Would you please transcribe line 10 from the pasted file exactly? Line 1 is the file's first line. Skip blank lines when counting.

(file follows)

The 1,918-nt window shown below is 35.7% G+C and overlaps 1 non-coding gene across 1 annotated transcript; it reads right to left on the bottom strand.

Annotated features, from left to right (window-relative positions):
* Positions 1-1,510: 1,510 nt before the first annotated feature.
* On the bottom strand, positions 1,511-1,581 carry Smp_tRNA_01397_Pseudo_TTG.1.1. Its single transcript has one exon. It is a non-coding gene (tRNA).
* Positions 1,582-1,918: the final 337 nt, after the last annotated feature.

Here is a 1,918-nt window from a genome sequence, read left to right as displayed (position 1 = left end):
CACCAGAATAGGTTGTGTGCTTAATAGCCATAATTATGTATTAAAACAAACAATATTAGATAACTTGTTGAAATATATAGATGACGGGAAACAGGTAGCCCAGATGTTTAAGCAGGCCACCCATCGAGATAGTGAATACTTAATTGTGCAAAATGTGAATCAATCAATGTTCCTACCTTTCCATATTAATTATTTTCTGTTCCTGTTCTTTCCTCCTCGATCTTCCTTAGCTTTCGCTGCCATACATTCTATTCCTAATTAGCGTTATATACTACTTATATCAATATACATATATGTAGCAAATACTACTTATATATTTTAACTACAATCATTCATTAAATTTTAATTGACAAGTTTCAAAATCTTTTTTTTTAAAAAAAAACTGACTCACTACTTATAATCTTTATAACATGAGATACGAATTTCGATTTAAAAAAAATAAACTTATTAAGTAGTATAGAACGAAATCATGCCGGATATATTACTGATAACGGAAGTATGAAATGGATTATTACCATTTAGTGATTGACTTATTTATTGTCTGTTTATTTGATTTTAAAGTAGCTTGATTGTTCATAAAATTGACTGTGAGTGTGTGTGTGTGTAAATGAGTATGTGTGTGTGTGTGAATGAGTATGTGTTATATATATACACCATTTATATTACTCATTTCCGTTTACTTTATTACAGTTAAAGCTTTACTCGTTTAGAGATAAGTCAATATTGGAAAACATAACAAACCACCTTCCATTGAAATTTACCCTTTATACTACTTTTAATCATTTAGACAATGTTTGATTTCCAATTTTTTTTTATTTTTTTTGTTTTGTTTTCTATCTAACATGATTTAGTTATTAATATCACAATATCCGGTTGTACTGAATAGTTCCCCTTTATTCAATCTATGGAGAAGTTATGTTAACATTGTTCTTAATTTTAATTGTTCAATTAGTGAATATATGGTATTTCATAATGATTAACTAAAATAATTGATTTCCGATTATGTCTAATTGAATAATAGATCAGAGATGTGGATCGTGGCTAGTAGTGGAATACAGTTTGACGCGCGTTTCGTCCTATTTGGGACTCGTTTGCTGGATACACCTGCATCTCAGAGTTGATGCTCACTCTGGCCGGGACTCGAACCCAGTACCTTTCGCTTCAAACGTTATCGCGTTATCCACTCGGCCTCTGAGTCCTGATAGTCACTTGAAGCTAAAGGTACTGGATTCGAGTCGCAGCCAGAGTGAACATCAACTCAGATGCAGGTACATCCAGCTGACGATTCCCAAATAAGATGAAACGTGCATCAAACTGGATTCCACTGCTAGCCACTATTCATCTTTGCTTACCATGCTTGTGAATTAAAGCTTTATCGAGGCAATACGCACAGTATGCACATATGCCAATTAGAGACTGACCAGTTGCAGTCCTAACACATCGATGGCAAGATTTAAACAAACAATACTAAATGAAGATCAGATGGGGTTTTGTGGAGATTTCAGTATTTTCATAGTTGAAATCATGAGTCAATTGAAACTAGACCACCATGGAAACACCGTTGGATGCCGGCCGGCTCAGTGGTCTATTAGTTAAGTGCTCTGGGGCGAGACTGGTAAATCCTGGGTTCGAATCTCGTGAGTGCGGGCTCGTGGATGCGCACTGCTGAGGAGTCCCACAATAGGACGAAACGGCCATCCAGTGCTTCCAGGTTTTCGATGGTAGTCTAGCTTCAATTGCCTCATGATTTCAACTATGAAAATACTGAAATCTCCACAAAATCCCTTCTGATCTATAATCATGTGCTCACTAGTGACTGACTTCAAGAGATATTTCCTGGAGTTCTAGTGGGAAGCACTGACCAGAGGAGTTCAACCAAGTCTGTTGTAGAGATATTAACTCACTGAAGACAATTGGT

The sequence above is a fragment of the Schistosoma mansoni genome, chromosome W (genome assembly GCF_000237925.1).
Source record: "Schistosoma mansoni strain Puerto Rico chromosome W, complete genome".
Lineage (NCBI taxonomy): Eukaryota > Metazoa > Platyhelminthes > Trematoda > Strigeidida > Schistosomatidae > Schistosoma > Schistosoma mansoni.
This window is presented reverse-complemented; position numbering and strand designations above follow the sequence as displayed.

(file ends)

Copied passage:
Lineage (NCBI taxonomy): Eukaryota > Metazoa > Platyhelminthes > Trematoda > Strigeidida > Schistosomatidae > Schistosoma > Schistosoma mansoni.